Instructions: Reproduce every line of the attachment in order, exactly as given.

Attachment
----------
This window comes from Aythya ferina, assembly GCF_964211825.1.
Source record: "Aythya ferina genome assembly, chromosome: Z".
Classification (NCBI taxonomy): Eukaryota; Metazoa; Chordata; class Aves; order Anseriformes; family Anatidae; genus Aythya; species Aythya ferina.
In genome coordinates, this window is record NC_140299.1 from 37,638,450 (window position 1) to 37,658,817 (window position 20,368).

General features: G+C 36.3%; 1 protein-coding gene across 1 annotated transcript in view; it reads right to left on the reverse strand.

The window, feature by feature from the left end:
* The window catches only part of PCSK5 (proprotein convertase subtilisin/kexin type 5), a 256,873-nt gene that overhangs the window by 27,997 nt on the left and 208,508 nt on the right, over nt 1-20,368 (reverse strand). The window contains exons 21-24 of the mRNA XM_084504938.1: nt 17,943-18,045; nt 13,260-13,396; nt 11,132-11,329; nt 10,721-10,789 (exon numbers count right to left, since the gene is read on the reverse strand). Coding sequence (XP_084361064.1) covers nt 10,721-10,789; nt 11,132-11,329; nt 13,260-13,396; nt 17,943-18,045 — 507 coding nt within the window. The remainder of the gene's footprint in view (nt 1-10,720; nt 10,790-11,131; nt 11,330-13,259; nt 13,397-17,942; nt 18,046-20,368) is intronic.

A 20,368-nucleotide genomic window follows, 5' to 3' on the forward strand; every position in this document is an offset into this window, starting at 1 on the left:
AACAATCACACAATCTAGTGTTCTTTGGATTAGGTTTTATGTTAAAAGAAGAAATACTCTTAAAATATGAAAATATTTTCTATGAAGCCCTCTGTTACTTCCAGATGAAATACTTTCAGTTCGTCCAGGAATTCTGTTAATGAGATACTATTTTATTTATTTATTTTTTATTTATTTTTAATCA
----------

This window comes from Aythya ferina, assembly GCF_964211825.1.
Source record: "Aythya ferina genome assembly, chromosome: Z".
Classification (NCBI taxonomy): Eukaryota; Metazoa; Chordata; class Aves; order Anseriformes; family Anatidae; genus Aythya; species Aythya ferina.
In genome coordinates, this window is record NC_140299.1 from 37,638,450 (window position 1) to 37,658,817 (window position 20,368).

General features: G+C 36.3%; 1 protein-coding gene across 1 annotated transcript in view; it reads right to left on the reverse strand.

The window, feature by feature from the left end:
* The window catches only part of PCSK5 (proprotein convertase subtilisin/kexin type 5), a 256,873-nt gene that overhangs the window by 27,997 nt on the left and 208,508 nt on the right, over nt 1-20,368 (reverse strand). The window contains exons 21-24 of the mRNA XM_084504938.1: nt 17,943-18,045; nt 13,260-13,396; nt 11,132-11,329; nt 10,721-10,789 (exon numbers count right to left, since the gene is read on the reverse strand). Coding sequence (XP_084361064.1) covers nt 10,721-10,789; nt 11,132-11,329; nt 13,260-13,396; nt 17,943-18,045 — 507 coding nt within the window. The remainder of the gene's footprint in view (nt 1-10,720; nt 10,790-11,131; nt 11,330-13,259; nt 13,397-17,942; nt 18,046-20,368) is intronic.

A 20,368-nucleotide genomic window follows, 5' to 3' on the forward strand; every position in this document is an offset into this window, starting at 1 on the left:
AACAATCACACAATCTAGTGTTCTTTGGATTAGGTTTTATGTTAAAAGAAGAAATACTCTTAAAATATGAAAATATTTTCTATGAAGCCCTCTGTTACTTCCAGATGAAATACTTTCAGTTCGTCCAGGAATTCTGTTAATGAGATACTATTTTATTTATTTATTTTTTATTTATTTTTAATCA